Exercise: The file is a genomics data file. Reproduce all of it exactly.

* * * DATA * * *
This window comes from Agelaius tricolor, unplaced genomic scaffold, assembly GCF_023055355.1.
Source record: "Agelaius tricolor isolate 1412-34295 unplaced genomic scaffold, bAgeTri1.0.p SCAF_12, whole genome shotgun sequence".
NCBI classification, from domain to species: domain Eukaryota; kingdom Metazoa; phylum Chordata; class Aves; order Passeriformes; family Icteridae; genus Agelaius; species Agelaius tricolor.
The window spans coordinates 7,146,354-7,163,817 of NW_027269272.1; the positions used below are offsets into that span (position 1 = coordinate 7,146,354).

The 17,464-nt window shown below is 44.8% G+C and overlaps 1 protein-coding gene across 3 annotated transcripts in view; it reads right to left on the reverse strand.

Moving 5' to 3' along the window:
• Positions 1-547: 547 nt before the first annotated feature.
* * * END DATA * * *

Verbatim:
This window comes from Agelaius tricolor, unplaced genomic scaffold, assembly GCF_023055355.1.
Source record: "Agelaius tricolor isolate 1412-34295 unplaced genomic scaffold, bAgeTri1.0.p SCAF_12, whole genome shotgun sequence".
NCBI classification, from domain to species: domain Eukaryota; kingdom Metazoa; phylum Chordata; class Aves; order Passeriformes; family Icteridae; genus Agelaius; species Agelaius tricolor.
The window spans coordinates 7,146,354-7,163,817 of NW_027269272.1; the positions used below are offsets into that span (position 1 = coordinate 7,146,354).

The 17,464-nt window shown below is 44.8% G+C and overlaps 1 protein-coding gene across 3 annotated transcripts in view; it reads right to left on the reverse strand.

Moving 5' to 3' along the window:
• Positions 1-547: 547 nt before the first annotated feature.